Monday, March 3, 2008


As a poet, I have often wondered what it must have been like to be Orpheus, the great Greek granddaddy of rhapsodes, bards, and beatniks everywhere. I wonder what kind of a person he was like? Was he as amorous as Ovid, for instance, or more of a family man like Nabokov? Did he dress up and get drunk, like Dylan Thomas, for Halloween? When I picture Orpheus, for some reason, I can never get the picture of Harpo Marx out of my head. To each his own, I guess.

Although anybody beating on a pickle drum in Union Square Station could induce a few felicitous souls already on drugs or disposed toward motion to dance, it takes something extra special, I think, a little bit of latent madness, or maybe malice, to coax a Megalith to move, or a cliff to clap. I have a feeling Orpheus was such a man. I wonder if he and I would have been friends?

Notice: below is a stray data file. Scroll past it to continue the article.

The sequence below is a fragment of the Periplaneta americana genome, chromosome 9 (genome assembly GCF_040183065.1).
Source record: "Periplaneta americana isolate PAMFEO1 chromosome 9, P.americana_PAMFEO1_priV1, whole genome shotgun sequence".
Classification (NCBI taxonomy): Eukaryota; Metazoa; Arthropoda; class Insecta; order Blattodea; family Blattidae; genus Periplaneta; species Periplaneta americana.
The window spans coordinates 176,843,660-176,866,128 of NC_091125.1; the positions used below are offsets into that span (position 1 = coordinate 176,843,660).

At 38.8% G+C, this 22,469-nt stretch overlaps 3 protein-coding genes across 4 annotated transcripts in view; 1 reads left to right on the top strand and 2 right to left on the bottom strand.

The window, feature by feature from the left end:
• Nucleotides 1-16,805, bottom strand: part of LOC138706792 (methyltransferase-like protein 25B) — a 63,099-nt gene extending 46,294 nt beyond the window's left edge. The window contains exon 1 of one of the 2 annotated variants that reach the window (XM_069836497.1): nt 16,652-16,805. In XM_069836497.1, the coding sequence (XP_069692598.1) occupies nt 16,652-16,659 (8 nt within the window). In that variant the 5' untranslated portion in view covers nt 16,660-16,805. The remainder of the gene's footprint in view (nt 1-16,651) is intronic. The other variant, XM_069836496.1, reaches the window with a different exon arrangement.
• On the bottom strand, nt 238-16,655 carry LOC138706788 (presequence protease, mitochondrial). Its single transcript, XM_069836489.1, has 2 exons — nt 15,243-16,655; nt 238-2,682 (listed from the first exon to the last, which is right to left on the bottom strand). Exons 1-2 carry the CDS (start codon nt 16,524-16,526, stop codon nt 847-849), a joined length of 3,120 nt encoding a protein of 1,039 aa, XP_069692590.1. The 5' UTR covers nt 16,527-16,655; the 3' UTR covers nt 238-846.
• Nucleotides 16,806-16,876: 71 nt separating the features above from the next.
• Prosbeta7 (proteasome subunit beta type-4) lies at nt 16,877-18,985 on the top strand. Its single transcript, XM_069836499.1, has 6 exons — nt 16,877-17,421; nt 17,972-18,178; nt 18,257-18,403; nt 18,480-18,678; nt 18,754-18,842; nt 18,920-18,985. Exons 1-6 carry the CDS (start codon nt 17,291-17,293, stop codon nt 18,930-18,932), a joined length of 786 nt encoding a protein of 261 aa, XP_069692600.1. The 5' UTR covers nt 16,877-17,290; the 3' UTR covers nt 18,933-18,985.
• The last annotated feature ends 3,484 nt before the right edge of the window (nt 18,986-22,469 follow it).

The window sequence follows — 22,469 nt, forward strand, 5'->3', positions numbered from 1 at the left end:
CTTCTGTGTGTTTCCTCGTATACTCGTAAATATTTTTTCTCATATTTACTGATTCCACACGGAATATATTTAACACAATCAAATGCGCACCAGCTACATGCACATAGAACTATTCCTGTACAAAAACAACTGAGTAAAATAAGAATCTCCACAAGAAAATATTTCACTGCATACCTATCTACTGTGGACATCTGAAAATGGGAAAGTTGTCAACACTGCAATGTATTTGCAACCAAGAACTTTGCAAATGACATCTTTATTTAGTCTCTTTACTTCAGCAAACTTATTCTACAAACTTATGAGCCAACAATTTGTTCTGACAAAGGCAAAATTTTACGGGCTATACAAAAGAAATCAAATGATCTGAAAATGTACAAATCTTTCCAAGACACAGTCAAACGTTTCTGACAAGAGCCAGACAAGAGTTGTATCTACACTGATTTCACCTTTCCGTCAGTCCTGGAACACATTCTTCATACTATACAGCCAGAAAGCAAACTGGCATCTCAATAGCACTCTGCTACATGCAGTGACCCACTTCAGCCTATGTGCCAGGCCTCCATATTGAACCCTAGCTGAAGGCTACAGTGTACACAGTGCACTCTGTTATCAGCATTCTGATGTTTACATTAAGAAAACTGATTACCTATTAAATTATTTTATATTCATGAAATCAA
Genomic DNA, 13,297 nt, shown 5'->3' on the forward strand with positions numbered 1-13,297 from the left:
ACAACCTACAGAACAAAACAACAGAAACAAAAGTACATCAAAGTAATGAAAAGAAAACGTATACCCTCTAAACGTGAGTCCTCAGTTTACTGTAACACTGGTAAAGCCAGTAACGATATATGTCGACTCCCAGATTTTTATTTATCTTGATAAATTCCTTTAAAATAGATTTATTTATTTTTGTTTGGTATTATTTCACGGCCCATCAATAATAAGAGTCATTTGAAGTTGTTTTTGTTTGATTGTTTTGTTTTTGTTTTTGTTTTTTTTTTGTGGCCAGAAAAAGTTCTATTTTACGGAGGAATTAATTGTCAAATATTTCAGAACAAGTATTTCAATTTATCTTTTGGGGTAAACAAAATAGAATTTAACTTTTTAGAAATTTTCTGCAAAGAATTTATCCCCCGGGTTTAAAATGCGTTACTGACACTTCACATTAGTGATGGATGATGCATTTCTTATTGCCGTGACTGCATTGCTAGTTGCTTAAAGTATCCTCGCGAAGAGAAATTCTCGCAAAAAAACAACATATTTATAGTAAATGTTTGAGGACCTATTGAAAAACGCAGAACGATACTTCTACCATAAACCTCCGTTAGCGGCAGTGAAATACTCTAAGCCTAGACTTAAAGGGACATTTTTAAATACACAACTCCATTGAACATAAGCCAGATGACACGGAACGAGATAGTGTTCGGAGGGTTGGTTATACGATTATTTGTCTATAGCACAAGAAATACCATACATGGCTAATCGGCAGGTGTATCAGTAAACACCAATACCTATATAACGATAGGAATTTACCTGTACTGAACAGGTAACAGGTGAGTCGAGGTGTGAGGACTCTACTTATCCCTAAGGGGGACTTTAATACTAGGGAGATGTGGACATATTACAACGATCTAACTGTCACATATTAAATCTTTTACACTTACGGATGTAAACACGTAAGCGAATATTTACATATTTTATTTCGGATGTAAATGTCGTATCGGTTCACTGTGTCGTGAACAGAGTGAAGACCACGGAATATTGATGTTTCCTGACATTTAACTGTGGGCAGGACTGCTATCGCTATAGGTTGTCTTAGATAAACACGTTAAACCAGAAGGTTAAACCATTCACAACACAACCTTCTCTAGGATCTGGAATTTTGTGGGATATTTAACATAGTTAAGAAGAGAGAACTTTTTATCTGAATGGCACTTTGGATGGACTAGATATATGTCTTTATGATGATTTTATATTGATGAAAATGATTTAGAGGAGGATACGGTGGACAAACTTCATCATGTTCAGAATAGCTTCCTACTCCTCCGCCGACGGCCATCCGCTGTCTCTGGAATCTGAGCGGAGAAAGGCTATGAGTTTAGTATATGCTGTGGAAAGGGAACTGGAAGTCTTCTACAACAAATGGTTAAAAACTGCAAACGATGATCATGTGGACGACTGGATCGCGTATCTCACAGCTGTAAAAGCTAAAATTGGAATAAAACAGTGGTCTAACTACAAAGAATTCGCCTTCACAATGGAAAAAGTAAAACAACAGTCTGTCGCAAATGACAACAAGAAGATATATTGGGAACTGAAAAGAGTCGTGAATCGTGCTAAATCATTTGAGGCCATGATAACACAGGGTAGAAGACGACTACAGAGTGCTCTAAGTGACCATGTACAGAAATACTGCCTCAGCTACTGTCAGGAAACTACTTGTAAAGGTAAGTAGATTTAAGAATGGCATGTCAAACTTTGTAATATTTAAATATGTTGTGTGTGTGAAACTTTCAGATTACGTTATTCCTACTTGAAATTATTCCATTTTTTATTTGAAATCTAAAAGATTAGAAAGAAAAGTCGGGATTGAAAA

An Anthem for Orpheus

Some animals were gathered in a ring
Around a poet, playing with a song;
He sighed and plucked a solitary string,
“It’s music. What could possibly go wrong?”

The lion lying there, beside the lamb,
Drifted off to sleep in the tall grass;
Brooks trickled in, and so did boulders, and
Humanity stood up, as if at Mass.

He handled his equipment with such skill
He held a brief monopoly on sound.
He plucked another string, and then another—til
A mushroom cloud erupted over town.

Some say this was the first experiment
Mixing religion, politics and art.
The town was made of music, not cement:
Construction in cement had yet to start.

No comments: